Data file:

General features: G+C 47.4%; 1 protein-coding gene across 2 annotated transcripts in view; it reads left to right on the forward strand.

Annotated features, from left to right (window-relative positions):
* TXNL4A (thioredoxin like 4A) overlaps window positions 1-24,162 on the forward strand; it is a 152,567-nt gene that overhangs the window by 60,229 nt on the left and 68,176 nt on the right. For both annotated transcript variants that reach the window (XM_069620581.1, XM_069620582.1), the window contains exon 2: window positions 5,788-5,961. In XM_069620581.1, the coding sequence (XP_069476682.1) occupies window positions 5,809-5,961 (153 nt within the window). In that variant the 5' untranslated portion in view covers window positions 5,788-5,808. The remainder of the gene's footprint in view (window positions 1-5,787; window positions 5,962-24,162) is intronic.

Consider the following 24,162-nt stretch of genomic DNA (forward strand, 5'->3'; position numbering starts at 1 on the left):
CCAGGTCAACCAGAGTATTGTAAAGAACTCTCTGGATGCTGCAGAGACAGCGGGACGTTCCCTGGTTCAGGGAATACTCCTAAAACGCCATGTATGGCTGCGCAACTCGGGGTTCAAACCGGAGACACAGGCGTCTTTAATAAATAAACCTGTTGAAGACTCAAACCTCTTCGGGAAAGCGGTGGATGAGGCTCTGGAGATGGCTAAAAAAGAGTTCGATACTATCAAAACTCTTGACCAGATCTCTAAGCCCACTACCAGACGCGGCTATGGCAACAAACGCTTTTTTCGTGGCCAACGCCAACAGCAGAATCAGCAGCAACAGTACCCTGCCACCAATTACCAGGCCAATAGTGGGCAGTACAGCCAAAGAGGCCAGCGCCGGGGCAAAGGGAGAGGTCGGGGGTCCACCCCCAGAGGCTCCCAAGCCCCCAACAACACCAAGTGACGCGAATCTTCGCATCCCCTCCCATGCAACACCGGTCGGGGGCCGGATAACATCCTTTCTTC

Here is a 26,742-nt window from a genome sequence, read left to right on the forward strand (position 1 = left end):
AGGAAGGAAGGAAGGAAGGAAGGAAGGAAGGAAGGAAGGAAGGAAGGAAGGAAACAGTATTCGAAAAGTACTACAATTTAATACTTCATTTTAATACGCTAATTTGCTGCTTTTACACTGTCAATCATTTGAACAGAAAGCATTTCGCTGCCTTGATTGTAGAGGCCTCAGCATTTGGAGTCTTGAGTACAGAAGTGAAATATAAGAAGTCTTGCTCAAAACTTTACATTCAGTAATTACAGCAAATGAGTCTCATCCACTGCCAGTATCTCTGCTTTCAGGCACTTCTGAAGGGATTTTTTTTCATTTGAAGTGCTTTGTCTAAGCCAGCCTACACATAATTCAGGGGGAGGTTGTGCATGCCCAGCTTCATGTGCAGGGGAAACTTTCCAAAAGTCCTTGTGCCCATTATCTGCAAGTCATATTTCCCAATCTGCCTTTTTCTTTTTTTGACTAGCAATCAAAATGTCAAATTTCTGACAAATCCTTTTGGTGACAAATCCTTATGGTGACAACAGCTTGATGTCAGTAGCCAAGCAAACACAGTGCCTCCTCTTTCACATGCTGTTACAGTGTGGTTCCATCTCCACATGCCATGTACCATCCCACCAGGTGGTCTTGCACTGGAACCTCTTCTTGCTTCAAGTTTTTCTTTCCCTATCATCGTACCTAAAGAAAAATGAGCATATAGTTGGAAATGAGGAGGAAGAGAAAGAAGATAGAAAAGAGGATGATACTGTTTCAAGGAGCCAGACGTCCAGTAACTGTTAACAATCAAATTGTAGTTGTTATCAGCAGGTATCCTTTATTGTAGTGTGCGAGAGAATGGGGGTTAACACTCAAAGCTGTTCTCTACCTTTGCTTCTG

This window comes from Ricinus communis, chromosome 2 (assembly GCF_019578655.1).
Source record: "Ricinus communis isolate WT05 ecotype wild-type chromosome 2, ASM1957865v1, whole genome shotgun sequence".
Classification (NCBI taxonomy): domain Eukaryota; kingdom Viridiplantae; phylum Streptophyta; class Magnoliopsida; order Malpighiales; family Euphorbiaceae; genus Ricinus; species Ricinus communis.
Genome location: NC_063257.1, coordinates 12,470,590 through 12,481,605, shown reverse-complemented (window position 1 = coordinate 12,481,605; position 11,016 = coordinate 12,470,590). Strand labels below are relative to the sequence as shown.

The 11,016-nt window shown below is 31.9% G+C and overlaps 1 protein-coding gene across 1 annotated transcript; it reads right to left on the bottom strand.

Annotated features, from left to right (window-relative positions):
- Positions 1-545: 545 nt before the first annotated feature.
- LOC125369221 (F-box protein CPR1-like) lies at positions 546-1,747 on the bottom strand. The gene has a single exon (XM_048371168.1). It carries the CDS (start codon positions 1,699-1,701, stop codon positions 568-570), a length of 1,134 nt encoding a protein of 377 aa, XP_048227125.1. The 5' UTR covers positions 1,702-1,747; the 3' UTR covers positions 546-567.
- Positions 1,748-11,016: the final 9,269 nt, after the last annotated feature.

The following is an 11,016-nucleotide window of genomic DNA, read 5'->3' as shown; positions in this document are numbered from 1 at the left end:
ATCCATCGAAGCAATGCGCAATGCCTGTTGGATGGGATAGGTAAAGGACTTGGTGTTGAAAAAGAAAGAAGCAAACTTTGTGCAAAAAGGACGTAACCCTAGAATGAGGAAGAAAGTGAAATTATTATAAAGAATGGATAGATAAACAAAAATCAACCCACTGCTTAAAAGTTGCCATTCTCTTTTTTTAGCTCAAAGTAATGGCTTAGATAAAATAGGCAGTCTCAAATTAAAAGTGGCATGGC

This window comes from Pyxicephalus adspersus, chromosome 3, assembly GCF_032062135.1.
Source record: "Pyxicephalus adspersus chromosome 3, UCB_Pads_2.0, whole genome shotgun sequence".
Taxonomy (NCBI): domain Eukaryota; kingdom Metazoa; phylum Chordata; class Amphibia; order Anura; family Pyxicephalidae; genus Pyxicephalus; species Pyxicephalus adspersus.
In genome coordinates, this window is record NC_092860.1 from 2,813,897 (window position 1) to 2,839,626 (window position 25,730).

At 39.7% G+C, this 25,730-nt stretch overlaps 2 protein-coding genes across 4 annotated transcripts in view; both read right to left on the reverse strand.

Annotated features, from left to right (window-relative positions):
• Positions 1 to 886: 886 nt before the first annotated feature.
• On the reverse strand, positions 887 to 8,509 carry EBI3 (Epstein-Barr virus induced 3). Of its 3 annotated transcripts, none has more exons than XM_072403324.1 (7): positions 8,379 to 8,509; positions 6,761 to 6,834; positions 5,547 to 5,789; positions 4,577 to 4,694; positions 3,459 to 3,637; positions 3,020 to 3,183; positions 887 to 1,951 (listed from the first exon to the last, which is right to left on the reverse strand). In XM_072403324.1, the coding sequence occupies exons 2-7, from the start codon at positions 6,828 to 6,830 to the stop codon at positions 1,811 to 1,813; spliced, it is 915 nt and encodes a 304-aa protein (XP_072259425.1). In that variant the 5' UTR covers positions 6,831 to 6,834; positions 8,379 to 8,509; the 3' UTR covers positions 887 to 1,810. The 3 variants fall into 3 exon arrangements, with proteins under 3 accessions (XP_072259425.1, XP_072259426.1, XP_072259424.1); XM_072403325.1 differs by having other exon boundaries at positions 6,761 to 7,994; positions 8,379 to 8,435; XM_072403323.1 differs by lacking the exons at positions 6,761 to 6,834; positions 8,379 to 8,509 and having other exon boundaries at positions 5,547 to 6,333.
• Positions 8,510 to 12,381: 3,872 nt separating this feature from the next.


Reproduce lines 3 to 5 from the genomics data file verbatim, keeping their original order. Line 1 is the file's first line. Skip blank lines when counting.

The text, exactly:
* TXNL4A (thioredoxin like 4A) overlaps window positions 1-24,162 on the forward strand; it is a 152,567-nt gene that overhangs the window by 60,229 nt on the left and 68,176 nt on the right. For both annotated transcript variants that reach the window (XM_069620581.1, XM_069620582.1), the window contains exon 2: window positions 5,788-5,961. In XM_069620581.1, the coding sequence (XP_069476682.1) occupies window positions 5,809-5,961 (153 nt within the window). In that variant the 5' untranslated portion in view covers window positions 5,788-5,808. The remainder of the gene's footprint in view (window positions 1-5,787; window positions 5,962-24,162) is intronic.

Consider the following 24,162-nt stretch of genomic DNA (forward strand, 5'->3'; position numbering starts at 1 on the left):
CCAGGTCAACCAGAGTATTGTAAAGAACTCTCTGGATGCTGCAGAGACAGCGGGACGTTCCCTGGTTCAGGGAATACTCCTAAAACGCCATGTATGGCTGCGCAACTCGGGGTTCAAACCGGAGACACAGGCGTCTTTAATAAATAAACCTGTTGAAGACTCAAACCTCTTCGGGAAAGCGGTGGATGAGGCTCTGGAGATGGCTAAAAAAGAGTTCGATACTATCAAAACTCTTGACCAGATCTCTAAGCCCACTACCAGACGCGGCTATGGCAACAAACGCTTTTTTCGTGGCCAACGCCAACAGCAGAATCAGCAGCAACAGTACCCTGCCACCAATTACCAGGCCAATAGTGGGCAGTACAGCCAAAGAGGCCAGCGCCGGGGCAAAGGGAGAGGTCGGGGGTCCACCCCCAGAGGCTCCCAAGCCCCCAACAACACCAAGTGACGCGAATCTTCGCATCCCCTCCCATGCAACACCGGTCGGGGGCCGGATAACATCCTTTCTTC